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Student Workers Cast Ballots on First Day of Union Strike Authorization Vote

Strike Authorization Vote
On Tuesday, the Harvard Graduate Student Union began a strike authorization vote. Voting will be open until Friday afternoon.

Student workers across the University cast the first ballots Tuesday in a historic vote to decide whether Harvard Graduate Students Union-United Automobile Workers' bargaining committee could call for a strike if it sees fit.

Polls for the multi-day strike authorization vote will be open at least until Friday, according to an email from HGSU's bargaining committee to its members. In the meantime, negotiators from Harvard and the union will convene for their 24th bargaining session Thursday.

HGSU — which represents graduate research assistants and student teaching fellows at the University — needs to receive a two-thirds majority of voting members in favor of the strike to be granted the authority to initiate a strike.

Union organizers staffed 11 polling stations across the University's Cambridge and Longwood campuses Tuesday. Polling is set to occur at 10 other locations through the rest of the week.

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After casting his ballot in the Science Center Tuesday morning, HGSU bargaining committee member Cory W. McCartan said he believes it is “pretty clear” that the authorization will achieve the two-thirds majority it needs to pass.

McCartan said he hopes for a “strong vote” in support, which will make a strike as “unlikely as possible” because it will send a clear message to Harvard administrators.

“Looking back at all the proposals Harvard has made at the table, and the proposals we've made at the table, it's pretty clear they're not bargaining in good faith at all,” McCartan said. “So it's going to take something to sort of shock them out of that and I think this is the way to do that.”

University spokesperson Jonathan L. Swain referred to previous emailed statements Tuesday that said it is Harvard's position that the strike vote is “unwarranted.”

“The University continues to approach these negotiations in good faith,” Swain has previously written.

A strike, however, will not necessarily be imminent if HGSU's bargaining committee is given the power to call for one.

McCartan said the union will do all it can to avoid a strike, and that he is “hopeful” that the University would respond in negotiations.

“If the strike's authorized, which we expect it will be, we're going to give Harvard as much time as possible to to respond to that,” he said. “I think that the way they've reacted so far demonstrates that they're aware of the gravity of the situation.”

Biological and Biomedical Sciences student Tristan Tay said he voted in support of the authorization to give colleagues in other departments “the option” to call a strike if necessary.

If a strike were called for, however, Tay said he would not participate because he cannot afford interruptions to his research.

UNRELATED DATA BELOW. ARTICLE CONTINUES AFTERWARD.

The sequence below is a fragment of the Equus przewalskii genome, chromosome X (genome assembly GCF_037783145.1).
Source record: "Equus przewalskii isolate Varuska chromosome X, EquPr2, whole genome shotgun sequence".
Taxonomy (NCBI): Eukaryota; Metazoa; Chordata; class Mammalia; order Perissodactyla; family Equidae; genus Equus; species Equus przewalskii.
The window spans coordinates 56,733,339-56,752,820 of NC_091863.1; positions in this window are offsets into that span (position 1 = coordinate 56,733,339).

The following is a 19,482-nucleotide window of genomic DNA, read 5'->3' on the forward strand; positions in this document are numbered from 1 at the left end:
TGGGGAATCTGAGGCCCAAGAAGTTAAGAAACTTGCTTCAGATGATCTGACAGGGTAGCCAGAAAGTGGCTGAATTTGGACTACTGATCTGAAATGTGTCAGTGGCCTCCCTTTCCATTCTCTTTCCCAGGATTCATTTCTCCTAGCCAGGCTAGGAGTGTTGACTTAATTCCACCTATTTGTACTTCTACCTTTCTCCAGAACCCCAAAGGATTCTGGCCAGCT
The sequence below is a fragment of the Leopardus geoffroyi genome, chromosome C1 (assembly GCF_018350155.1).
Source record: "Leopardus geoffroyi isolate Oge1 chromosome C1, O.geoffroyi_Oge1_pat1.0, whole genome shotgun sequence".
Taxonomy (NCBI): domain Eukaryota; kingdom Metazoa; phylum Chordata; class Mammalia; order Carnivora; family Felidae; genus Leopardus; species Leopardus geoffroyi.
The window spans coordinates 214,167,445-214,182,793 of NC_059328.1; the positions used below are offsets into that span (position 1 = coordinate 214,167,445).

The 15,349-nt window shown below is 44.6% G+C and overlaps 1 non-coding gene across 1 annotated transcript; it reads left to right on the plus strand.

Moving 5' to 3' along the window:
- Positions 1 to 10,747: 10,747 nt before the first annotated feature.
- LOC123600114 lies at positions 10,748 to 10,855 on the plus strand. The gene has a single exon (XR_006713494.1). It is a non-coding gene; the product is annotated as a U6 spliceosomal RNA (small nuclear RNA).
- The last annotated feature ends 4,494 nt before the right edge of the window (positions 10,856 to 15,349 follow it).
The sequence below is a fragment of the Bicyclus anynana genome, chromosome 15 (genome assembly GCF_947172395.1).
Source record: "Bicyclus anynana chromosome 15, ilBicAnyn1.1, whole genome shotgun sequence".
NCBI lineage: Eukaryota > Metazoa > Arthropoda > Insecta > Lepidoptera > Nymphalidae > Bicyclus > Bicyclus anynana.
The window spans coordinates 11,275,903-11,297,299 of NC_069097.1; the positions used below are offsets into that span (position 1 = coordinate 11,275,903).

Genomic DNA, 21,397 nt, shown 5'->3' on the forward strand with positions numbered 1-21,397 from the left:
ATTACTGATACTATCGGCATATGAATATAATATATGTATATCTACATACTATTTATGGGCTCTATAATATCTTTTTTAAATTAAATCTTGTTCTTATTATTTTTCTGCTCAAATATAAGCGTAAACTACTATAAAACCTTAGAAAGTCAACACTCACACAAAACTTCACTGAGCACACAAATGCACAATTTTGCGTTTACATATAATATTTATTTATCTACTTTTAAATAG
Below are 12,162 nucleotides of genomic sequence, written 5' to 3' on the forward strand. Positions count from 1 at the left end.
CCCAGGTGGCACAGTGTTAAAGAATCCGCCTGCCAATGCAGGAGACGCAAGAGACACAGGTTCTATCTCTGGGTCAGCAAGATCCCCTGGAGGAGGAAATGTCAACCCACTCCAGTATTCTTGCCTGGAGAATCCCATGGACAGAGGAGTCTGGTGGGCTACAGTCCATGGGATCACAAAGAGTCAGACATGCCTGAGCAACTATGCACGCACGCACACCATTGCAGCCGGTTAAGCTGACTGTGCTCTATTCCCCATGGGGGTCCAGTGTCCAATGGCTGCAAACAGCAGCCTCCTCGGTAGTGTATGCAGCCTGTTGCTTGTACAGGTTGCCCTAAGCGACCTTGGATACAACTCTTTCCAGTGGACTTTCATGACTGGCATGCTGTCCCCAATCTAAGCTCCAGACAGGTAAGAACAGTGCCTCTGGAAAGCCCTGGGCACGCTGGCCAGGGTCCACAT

“If I strike, I'm really only hurting myself,” Tay said. “Even though I'm not willing to strike personally, I'm still willing to authorize the strike, so that those people who want to can, and so that the union will have more bargaining power.”

Jenna M. Kaufmann, a graduate student in the Math department, said she was initially unsure about the strike authorization vote, but after speaking with other union members, decided to affirm it.

“I hope it won't come to that,” she said. “I do think that it's good for the union to have more leverage in its negotiations.”

Kaufmann added that she trusts the bargaining committee to use the threat of a strike “intelligently” to further its goals for the new contract.

Canaan R. Morse — an East Asian Languages and Civilizations graduate student who voted “yes” to the strike vote — said that though it would be “very, very painful” economically to go on strike, he would still do it if the bargaining committee calls for one.

“Sometimes reasonable people are forced to do things that they don't want to do,” Morse said.

Voting eligibility in the strike vote is relatively wide compared to those who were allowed to vote in the initial unionization election. In addition to student workers currently in the union's bargaining unit, students employed by the University last year or who expect to be employed by the University for research or teaching because of their degree programs are also eligible to vote.

McCartan said the bargaining committee will make a determination after voting closes for the day on Friday whether to extend the vote additional days to allow more people to cast ballots.

“The Bargaining Committee is going to sort of evaluate how things are going and make sure ... that everyone had a chance to vote,” he said.

The University and the union — now entering their second year of contract negotiations — have reached eight tentative contract agreements, but remain at loggerheads over several contentious topics. Sexual misconduct and discrimination grievance procedure proposals remain unresolved, as do those regarding economic issues – such as compensation and healthcare.

—Staff writer James S. Bikales can be reached at james.bikales@thecrimson.com. Follow him on Twitter @jamepdx.

—Staff writer Ruoqi Zhang can be reached at ruoqi.zhang@thecrimson.com. Follow him on Twitter @RuoqiZhang3.

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